In case you've missed it, new Conspirator Ilya Somin and (old Conspirator) Eugene Volokh have been having some fun debating whether anyone can articulate a valid reason for prohibiting certain activities in places open to the public (like parks, streets, etc.), such as nudity, sexual activity, urination, and smoking. And, "it's yucky" isn't a valid reason. Although my sensibilities bristle at little at the thought, I have to admit that it is difficult to come up with a consistent, Constitutional theory for regulation beyond "I don't like it, and no thinking person would want that." Check it out, and please, please come up with something!
The debate reminded me of some posts earlier on the Conspiracy between David Bernstein and Orin Kerr about whether it was necessary/appropriate/relevant to explore whether certain law schools were open to libertarian-minded students. And why would schools not be open to libertarian views? I'm not defending it, but for some reason I think most of us get to law school so rigid in our thinking that it's hard to have an open mind when someone says in class "Yes, I think people should be able to contract themselves into slavery" (someone in my Contracts class) or "There is no reason to prohibit public sexual acts." So the speaker of those statements, which could provide for rich, intelligent exploration, becomes "the guy who said people should be able to contract themselves into slavery"). These statements seem to be arguing for a reality that has a big YUCK factor, and so others turn away. I'm glad to see that the blogosphere can revel in these discussions.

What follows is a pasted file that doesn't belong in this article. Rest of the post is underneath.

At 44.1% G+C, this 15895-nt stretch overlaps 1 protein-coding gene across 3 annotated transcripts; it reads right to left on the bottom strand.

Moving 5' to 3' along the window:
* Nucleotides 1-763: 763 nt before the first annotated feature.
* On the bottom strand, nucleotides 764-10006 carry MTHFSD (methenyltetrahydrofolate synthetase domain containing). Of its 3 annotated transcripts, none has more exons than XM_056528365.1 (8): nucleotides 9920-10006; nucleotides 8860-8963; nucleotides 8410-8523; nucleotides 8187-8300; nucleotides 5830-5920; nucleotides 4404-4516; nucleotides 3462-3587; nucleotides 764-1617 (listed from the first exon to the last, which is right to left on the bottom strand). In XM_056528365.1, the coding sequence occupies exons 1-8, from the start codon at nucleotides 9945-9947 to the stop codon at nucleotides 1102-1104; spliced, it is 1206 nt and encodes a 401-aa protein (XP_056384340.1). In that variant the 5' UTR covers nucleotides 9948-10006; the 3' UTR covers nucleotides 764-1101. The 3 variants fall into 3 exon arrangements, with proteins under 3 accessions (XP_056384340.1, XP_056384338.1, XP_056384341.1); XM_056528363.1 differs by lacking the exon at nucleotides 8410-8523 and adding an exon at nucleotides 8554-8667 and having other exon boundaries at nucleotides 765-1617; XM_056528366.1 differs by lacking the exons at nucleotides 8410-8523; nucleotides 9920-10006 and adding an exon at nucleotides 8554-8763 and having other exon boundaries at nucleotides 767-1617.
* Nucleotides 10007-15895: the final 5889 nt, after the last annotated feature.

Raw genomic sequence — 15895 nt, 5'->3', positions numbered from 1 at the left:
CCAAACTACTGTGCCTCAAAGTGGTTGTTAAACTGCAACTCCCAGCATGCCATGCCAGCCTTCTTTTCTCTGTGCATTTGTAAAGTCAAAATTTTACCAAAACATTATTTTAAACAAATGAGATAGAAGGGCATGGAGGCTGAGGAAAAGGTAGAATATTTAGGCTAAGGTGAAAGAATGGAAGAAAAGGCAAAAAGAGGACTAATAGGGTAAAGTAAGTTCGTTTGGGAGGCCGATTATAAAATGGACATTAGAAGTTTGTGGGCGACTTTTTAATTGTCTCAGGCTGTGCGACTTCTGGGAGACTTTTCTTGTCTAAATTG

But please, someone come up with a very persuasive reason to prohibit public nudity. At least here in Wisconsin.
Inside Higher Ed. has a story about economics graduate students at UVa who may face permanent expulsion for cheating. The cheating incident here was finding the answers to problems in their textbook that were available online and sharing them with one another. The students did not alert the professor that the answers were available online. At UVa, there is only one punishment for violating the Honor Code: permanent expulsion.
I would like to know the more facts before I described this homework incident as "cheating." What if the answers were in the back of the book, but the professor didn't know that they were. On the first assignment, students handed in their answers, which they copied from the back of the book, or perhaps checked against the answers in the back of the book. Is that cheating? Was the website with the answers hosted by the publisher, so it looked more like a study guide, or was it hosted by an anonymous student who had figured out the answers or maybe secured a copy of the teacher's manual? What did the syllabus say about study guides or Internet websites? I think that to one generation, finding answers on a website has the same degree of difficulty as breaking into a teacher's office desk drawer, and therefore requires the same criminal mental state. I would say that finding problem answers on the Internet has the same degree of difficulty as flipping to the back of the book.
I've had conversations like this with academics before, and usually the response is "they know it's cheating" or "everyone knows what cheating is." I'm not sure that's true anymore. When I was in junior high, using a calculator was cheating. It's not anymore. Having someone check your spelling before you turn in your senior theme used to be cheating, but using spellcheck is not.